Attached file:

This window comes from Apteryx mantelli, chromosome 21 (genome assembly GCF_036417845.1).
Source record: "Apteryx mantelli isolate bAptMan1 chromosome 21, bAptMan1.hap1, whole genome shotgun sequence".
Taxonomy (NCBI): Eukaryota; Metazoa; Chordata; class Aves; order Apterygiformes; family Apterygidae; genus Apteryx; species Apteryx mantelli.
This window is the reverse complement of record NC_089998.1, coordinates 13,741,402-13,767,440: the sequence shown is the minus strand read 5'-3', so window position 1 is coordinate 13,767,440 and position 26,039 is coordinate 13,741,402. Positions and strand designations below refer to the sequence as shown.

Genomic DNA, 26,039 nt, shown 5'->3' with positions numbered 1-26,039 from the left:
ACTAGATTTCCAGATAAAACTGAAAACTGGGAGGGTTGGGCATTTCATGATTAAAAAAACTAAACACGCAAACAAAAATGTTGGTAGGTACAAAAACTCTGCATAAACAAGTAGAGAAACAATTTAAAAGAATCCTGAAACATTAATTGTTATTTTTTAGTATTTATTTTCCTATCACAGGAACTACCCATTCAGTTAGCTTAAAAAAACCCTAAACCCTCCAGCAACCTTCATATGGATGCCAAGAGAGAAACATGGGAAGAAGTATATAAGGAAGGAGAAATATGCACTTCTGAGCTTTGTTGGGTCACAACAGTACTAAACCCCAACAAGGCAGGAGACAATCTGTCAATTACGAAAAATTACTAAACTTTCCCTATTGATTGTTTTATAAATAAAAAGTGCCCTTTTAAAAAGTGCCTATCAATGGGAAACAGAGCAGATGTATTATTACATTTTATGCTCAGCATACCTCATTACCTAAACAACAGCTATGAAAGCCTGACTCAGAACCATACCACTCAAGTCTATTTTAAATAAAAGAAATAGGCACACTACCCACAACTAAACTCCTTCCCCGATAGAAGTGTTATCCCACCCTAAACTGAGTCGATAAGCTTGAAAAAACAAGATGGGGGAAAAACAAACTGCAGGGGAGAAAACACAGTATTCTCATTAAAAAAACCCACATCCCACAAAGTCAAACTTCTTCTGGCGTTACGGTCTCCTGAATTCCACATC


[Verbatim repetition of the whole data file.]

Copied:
This window comes from Apteryx mantelli, chromosome 21 (genome assembly GCF_036417845.1).
Source record: "Apteryx mantelli isolate bAptMan1 chromosome 21, bAptMan1.hap1, whole genome shotgun sequence".
Taxonomy (NCBI): Eukaryota; Metazoa; Chordata; class Aves; order Apterygiformes; family Apterygidae; genus Apteryx; species Apteryx mantelli.
This window is the reverse complement of record NC_089998.1, coordinates 13,741,402-13,767,440: the sequence shown is the minus strand read 5'-3', so window position 1 is coordinate 13,767,440 and position 26,039 is coordinate 13,741,402. Positions and strand designations below refer to the sequence as shown.

Genomic DNA, 26,039 nt, shown 5'->3' with positions numbered 1-26,039 from the left:
ACTAGATTTCCAGATAAAACTGAAAACTGGGAGGGTTGGGCATTTCATGATTAAAAAAACTAAACACGCAAACAAAAATGTTGGTAGGTACAAAAACTCTGCATAAACAAGTAGAGAAACAATTTAAAAGAATCCTGAAACATTAATTGTTATTTTTTAGTATTTATTTTCCTATCACAGGAACTACCCATTCAGTTAGCTTAAAAAAACCCTAAACCCTCCAGCAACCTTCATATGGATGCCAAGAGAGAAACATGGGAAGAAGTATATAAGGAAGGAGAAATATGCACTTCTGAGCTTTGTTGGGTCACAACAGTACTAAACCCCAACAAGGCAGGAGACAATCTGTCAATTACGAAAAATTACTAAACTTTCCCTATTGATTGTTTTATAAATAAAAAGTGCCCTTTTAAAAAGTGCCTATCAATGGGAAACAGAGCAGATGTATTATTACATTTTATGCTCAGCATACCTCATTACCTAAACAACAGCTATGAAAGCCTGACTCAGAACCATACCACTCAAGTCTATTTTAAATAAAAGAAATAGGCACACTACCCACAACTAAACTCCTTCCCCGATAGAAGTGTTATCCCACCCTAAACTGAGTCGATAAGCTTGAAAAAACAAGATGGGGGAAAAACAAACTGCAGGGGAGAAAACACAGTATTCTCATTAAAAAAACCCACATCCCACAAAGTCAAACTTCTTCTGGCGTTACGGTCTCCTGAATTCCACATC